In many ways, Terry Fox’s Marathon of Hope was like any other road trip with the guys. In 1980, the 21-year-old and some companions—friend Doug Alward and brother Darrell Fox—piled into a Ford Econoline van and headed out on an epic journey that would come to define them. Along the way, they scarfed burgers and quaffed beers, rocked out to Billy Joel, posed for photos in front of landmarks, and collected keepsakes. Still, there was something wholly special about this adventure: every morning before dawn, Fox would rise and run a full marathon on his prosthetic leg. It’s the juxtaposition of an ordinary kid doing something extraordinary—something that captivated the country—that emerges from the “Terry Fox: Running to the Heart of Canada” exhibition at Victoria’s Royal BC Museum, on show from April 12 (the 37th anniversary of the beginning of the Marathon of Hope) to October 1, 2017.
“He was just a regular guy,” recalls Bill Vigars, who joined Fox on the road as the publicity chief for the run. “What you saw was what you got. Nobody wrote his speeches; he spoke from the heart. And that was, I think, why people fell in love with him. Because he was for real and he really, truly believed in what he was doing—and that was trying to find a cure for cancer.”
The Marathon of Hope started in St. John’s, Newfoundland on April 12, 1980, when Fox dipped his artificial leg into the Atlantic Ocean. Three years earlier, his right leg had been amputated 15 centimetres above the knee after he was diagnosed with osteogenic sarcoma (bone cancer). Spending time with other young people in the cancer ward deeply impacted him, and he felt it was his duty to do something to help them.
“Terry liked kids,” explains Vigars, standing at the entrance to the exhibition, while a video of Fox doing his trademark “Fox trot” loops on a big screen beside him, the rhythmic sound of his gait reverberating through the space. Dressed head-to-toe in black (save for a white print of Fox’s smiling face on the front of his T-shirt), Vigars himself could be part of the exhibit. “It was an incredible adventure. Everything I look at here is a memory and a story,” he says of the emotive collection. There’s the gallon jug of water Fox collected from the Atlantic and planned to dump in the Pacific; a KFC bucket that served as a collection box for donations; mementos gifted to Fox along the way; the young man’s journals; and, of course, the iconic fiberglass leg, a white sock slouched at the ankle and feeding into a weathered blue Adidas sneaker. The van itself, refurbished by Ford after it was tracked down in Vancouver by artist Douglas Coupland, welcomes visitors in the museum lobby.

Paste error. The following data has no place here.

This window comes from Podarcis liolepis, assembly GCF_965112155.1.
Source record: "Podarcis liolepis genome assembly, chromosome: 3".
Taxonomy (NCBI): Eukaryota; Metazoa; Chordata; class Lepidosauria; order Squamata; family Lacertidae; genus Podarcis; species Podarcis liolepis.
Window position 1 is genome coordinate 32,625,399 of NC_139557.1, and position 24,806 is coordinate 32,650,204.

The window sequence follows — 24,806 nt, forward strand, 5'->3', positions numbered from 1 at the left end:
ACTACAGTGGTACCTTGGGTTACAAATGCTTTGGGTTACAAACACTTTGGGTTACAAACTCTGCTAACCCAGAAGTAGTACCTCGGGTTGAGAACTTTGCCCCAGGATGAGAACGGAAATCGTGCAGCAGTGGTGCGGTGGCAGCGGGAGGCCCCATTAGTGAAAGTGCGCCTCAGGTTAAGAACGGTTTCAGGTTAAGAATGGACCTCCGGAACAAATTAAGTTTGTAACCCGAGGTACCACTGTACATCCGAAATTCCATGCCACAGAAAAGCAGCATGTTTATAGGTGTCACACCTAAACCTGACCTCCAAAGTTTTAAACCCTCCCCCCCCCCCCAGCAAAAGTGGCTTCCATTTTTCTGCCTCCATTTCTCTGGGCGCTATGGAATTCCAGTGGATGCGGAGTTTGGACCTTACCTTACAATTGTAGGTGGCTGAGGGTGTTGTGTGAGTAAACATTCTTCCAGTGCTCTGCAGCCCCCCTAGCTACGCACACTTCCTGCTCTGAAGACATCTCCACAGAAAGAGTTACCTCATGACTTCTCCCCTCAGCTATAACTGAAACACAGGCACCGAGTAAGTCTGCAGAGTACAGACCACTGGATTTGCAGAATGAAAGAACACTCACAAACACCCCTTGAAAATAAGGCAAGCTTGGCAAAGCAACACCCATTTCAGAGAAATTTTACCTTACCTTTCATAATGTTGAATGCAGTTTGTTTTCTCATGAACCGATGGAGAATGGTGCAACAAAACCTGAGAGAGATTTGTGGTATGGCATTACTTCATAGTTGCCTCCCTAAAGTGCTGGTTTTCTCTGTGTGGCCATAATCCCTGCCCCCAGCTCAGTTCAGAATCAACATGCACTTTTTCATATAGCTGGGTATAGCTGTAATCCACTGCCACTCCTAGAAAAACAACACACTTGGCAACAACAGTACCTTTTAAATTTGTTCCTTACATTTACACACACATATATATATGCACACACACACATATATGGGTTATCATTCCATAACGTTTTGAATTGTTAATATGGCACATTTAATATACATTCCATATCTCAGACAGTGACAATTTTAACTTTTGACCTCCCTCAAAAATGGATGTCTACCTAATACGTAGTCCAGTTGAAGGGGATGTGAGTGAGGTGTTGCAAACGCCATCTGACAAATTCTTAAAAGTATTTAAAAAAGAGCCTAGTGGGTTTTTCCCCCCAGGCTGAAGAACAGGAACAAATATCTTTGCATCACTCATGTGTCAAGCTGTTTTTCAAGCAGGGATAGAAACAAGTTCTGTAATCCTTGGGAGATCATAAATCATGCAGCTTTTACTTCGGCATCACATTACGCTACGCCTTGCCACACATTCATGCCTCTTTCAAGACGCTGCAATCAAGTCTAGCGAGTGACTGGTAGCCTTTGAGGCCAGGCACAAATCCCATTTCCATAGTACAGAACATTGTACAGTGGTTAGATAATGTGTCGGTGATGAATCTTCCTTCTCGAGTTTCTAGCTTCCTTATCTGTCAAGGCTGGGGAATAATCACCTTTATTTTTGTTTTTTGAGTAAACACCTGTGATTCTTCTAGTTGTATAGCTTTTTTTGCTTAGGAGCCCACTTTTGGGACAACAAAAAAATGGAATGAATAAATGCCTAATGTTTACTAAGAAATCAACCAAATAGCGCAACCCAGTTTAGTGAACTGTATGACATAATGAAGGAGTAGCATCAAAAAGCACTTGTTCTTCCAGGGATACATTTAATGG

For Vigars, the most personal pieces of the exhibition are the letters his own children wrote to Fox. Kerry Anne, who was nine during the Marathon of Hope, and Patrick, who was eight, had joined their dad on the road during their summer vacation from school. They left a couple of days before the marathon came to its tragic end on September 1, 1980, after 143 days and 5,373 kilometres (Fox’s cancer had returned, spreading to his lungs, and he could no longer run). Back at school after the once-in-a-lifetime experience, Kerry Anne and Patrick worried about and missed their friend, so they wrote him letters—as did tens of thousands of other Canadians across the country. Some 60,000 of those notes, cards, artworks, and poems can be found, digitized and searchable, in the exhibit. Young Patrick wrote of his birthday party and a friend who would be there, telling Fox, “He is my best friend next to you.”
Fox’s plan was to raise $1 from every Canadian to support cancer research. After his run ended, the nation rallied behind him, holding hundreds of fundraising events across the country and ultimately helping him reach is goal. Fox died an international hero on June 28, 1981.
Today, there are more than 900 Terry Fox Runs in communities across the country, and more than $715 million has been raised in his name for cancer research. “We all know Terry Fox was a remarkable man,” says Royal BC Museum CEO Jack Lohman. “He is the very definition of a Canadian hero and the personification of the values of courage, determination, selflessness, and, of course, humility. Hosting this exhibition is an excellent way for us to celebrate Canada’s big anniversary this year, but it’s also a way to reconnect visitors and a new generation with the understanding and the importance of cancer research.” Exactly what Fox would have wanted.
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